Eddie Howe isn’t one to celebrate too wildly, but there was a reason the Newcastle United boss clenched both fists and roared: “IN!” after Callum Wilson doubled his side’s lead against Aston Villa. This was a goal straight from the training ground.
Newcastle’s second goal in Saturday’s 4-0 win at St James’ Park was another reminder of what Howe’s staff have brought to the club after an innovative set-play routine used at Bournemouth paid dividends against Villa once more. Former Bournemouth captain Tommy Elphick previously told ChronicleLive that assistant Jason Tindall, in particular, was “amazing in set-piece situations and organizing yourself” and Wilson’s second goal was a case in point.
Tindall, first-team manager Stephen Purches and the rest of Howe’s squad are conscious not to repeat the same plays – to maintain the “element of surprise” as the Newcastle manager said after the game – but it had been a long time since that particular routine. it was used against Villa during his spell at Bournemouth. Indeed, none of those players who were part of Villa’s squad of the day in 2016 were still at the club when the visitors traveled to St James’ Park at the weekend.
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Thus, in the 56th minute, Kieran Trippier filled the role of former Bournemouth defender Simon Francis, while the right-back took a short corner to Miguel Almiron. Almiron, like Matt Ritchie before him, raced away from goal, drawing Villa’s markers in the process, before chipping the ball back down the line to Trippier on the overlap.
Wilson knew exactly where he needed to be as the striker anticipated the cross just like Steve Cook all those years ago, and Trippier picked out his teammate’s head before the ball bounced off the turf, post and post . clean It was Newcastle’s fifth goal from a corner this season as the Magpies once again made the most of Trippier’s deliveries.
Wilson’s header gave the hosts a 2-0 lead before Newcastle blew the visitors away. It was another important set-piece goal at a crucial moment in the game after a Bruno Guimaraes header had previously opened the scoring against Brentford; Sean Longstaff’s goal killed 10-man Fulham just before the break; and goals from Jamaal Lascelles and Chris Wood converted a Carabao Cup tie at Tranmere.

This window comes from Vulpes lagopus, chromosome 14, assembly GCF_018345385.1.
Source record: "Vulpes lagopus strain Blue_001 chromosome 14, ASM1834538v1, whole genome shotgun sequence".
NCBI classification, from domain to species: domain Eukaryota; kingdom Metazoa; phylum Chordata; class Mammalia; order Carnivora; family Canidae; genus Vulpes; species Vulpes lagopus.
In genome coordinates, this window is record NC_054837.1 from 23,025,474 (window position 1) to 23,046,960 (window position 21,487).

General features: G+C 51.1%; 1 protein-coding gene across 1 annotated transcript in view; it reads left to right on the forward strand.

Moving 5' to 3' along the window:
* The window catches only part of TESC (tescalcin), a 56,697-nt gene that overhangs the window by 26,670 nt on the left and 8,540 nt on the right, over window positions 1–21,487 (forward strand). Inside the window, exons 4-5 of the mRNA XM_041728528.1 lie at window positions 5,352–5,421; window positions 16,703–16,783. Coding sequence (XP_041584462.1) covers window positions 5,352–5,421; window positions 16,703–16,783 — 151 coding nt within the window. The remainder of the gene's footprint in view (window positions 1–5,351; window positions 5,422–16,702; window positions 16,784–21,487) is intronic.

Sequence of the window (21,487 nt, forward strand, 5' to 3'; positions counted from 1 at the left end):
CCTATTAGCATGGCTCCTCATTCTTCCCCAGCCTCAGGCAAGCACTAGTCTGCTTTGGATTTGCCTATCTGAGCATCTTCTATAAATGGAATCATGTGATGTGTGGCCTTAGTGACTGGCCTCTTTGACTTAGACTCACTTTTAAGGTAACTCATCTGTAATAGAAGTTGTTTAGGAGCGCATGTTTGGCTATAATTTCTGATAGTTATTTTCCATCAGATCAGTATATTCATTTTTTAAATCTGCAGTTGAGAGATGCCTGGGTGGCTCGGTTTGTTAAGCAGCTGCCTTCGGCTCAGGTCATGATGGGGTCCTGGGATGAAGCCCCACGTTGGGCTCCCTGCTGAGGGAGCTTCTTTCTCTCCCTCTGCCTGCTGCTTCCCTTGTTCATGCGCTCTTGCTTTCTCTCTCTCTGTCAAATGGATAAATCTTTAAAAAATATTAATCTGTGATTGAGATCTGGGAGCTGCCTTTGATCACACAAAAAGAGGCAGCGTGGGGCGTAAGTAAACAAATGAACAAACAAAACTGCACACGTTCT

It would be hard to imagine such a return if Howe’s squad did not follow the manager to St James’ last November and this has been a real plus for the club’s owners; not only did they get a new coach, but also a coaching staff. In Howe’s final season at Bournemouth, after all, half of the Cherries’ goals came from set-pieces and Newcastle have improved in that department over the last 12 months. Everton assistant Paul Clement even went so far as to say that Newcastle are “one of the best playing teams in the country”.
That doesn’t happen by accident and, after the 4-0 win against Villa, Howe paid tribute to Tindall, Purches, assistant Graeme Jones and first-team coach Simon Weatherstone before highlighting the role of analysts in the club also in a “collective effort”. . That department, like many at the club, is growing after Howe previously promised that “we need to produce a higher level of everything for the players”.
(Image: Sky Sports)
Mark Leyland arrived from Liverpool as the club’s first coaching analyst; Andrew Forrester has joined as a data analyst; and ChronicleLive understands the Magpies have brought in Michael Emmerson, who was Chelsea’s lead academy analyst.
As well as making external appointments, Newcastle have also promoted from within to support the likes of head of performance analysis Thomas Coffield and first team performance analyst Kieran Taylor. Joe Friar, formerly a performance analyst with the under-18s, has been working as a first-team performance analysis assistant, while Dani Garcia has been employed as a first-team goalkeeping analyst after previously coaching goalkeepers at the academy.
These analysts, like Howe’s coaching staff, are quietly playing their part in Newcastle’s turnaround behind the scenes.
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